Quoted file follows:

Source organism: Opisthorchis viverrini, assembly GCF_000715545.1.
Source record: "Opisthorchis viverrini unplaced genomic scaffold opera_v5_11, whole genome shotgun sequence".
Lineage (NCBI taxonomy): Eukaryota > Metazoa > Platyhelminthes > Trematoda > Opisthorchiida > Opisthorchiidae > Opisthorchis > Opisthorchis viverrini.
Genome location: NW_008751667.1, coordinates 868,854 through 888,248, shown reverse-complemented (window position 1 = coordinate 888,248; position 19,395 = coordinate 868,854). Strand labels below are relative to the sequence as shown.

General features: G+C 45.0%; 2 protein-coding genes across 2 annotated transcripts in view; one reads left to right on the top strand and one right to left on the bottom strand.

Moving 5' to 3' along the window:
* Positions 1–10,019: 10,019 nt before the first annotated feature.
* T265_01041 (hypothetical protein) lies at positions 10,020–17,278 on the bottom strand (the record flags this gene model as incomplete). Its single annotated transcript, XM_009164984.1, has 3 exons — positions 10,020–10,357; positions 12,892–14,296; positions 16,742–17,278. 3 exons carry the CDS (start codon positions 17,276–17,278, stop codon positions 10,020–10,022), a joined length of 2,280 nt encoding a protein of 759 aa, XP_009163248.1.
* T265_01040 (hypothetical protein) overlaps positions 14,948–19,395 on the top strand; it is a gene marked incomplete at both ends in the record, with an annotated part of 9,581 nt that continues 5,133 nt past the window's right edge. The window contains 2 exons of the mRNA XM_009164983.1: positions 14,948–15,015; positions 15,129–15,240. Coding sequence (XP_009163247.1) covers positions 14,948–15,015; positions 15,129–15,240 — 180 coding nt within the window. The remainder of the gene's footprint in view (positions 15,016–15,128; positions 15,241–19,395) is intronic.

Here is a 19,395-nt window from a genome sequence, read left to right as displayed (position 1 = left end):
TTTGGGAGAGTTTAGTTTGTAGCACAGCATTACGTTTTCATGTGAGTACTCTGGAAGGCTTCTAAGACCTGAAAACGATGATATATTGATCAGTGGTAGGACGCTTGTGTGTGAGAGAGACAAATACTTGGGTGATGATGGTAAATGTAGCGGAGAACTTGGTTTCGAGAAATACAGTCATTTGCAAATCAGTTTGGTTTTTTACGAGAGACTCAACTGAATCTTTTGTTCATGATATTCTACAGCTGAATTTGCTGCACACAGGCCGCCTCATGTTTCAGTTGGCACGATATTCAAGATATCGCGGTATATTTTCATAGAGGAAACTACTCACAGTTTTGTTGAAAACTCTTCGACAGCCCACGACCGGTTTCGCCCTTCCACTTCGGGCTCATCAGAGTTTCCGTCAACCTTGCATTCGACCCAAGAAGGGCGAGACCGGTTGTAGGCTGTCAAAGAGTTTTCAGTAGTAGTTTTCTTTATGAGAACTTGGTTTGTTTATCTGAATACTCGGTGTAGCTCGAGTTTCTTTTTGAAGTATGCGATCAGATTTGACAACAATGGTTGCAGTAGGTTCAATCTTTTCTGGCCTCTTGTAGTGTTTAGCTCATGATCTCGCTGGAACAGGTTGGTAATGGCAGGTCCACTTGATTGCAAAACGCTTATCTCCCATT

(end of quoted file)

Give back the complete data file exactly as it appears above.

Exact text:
Source organism: Opisthorchis viverrini, assembly GCF_000715545.1.
Source record: "Opisthorchis viverrini unplaced genomic scaffold opera_v5_11, whole genome shotgun sequence".
Lineage (NCBI taxonomy): Eukaryota > Metazoa > Platyhelminthes > Trematoda > Opisthorchiida > Opisthorchiidae > Opisthorchis > Opisthorchis viverrini.
Genome location: NW_008751667.1, coordinates 868,854 through 888,248, shown reverse-complemented (window position 1 = coordinate 888,248; position 19,395 = coordinate 868,854). Strand labels below are relative to the sequence as shown.

General features: G+C 45.0%; 2 protein-coding genes across 2 annotated transcripts in view; one reads left to right on the top strand and one right to left on the bottom strand.

Moving 5' to 3' along the window:
* Positions 1–10,019: 10,019 nt before the first annotated feature.
* T265_01041 (hypothetical protein) lies at positions 10,020–17,278 on the bottom strand (the record flags this gene model as incomplete). Its single annotated transcript, XM_009164984.1, has 3 exons — positions 10,020–10,357; positions 12,892–14,296; positions 16,742–17,278. 3 exons carry the CDS (start codon positions 17,276–17,278, stop codon positions 10,020–10,022), a joined length of 2,280 nt encoding a protein of 759 aa, XP_009163248.1.
* T265_01040 (hypothetical protein) overlaps positions 14,948–19,395 on the top strand; it is a gene marked incomplete at both ends in the record, with an annotated part of 9,581 nt that continues 5,133 nt past the window's right edge. The window contains 2 exons of the mRNA XM_009164983.1: positions 14,948–15,015; positions 15,129–15,240. Coding sequence (XP_009163247.1) covers positions 14,948–15,015; positions 15,129–15,240 — 180 coding nt within the window. The remainder of the gene's footprint in view (positions 15,016–15,128; positions 15,241–19,395) is intronic.

Here is a 19,395-nt window from a genome sequence, read left to right as displayed (position 1 = left end):
TTTGGGAGAGTTTAGTTTGTAGCACAGCATTACGTTTTCATGTGAGTACTCTGGAAGGCTTCTAAGACCTGAAAACGATGATATATTGATCAGTGGTAGGACGCTTGTGTGTGAGAGAGACAAATACTTGGGTGATGATGGTAAATGTAGCGGAGAACTTGGTTTCGAGAAATACAGTCATTTGCAAATCAGTTTGGTTTTTTACGAGAGACTCAACTGAATCTTTTGTTCATGATATTCTACAGCTGAATTTGCTGCACACAGGCCGCCTCATGTTTCAGTTGGCACGATATTCAAGATATCGCGGTATATTTTCATAGAGGAAACTACTCACAGTTTTGTTGAAAACTCTTCGACAGCCCACGACCGGTTTCGCCCTTCCACTTCGGGCTCATCAGAGTTTCCGTCAACCTTGCATTCGACCCAAGAAGGGCGAGACCGGTTGTAGGCTGTCAAAGAGTTTTCAGTAGTAGTTTTCTTTATGAGAACTTGGTTTGTTTATCTGAATACTCGGTGTAGCTCGAGTTTCTTTTTGAAGTATGCGATCAGATTTGACAACAATGGTTGCAGTAGGTTCAATCTTTTCTGGCCTCTTGTAGTGTTTAGCTCATGATCTCGCTGGAACAGGTTGGTAATGGCAGGTCCACTTGATTGCAAAACGCTTATCTCCCATT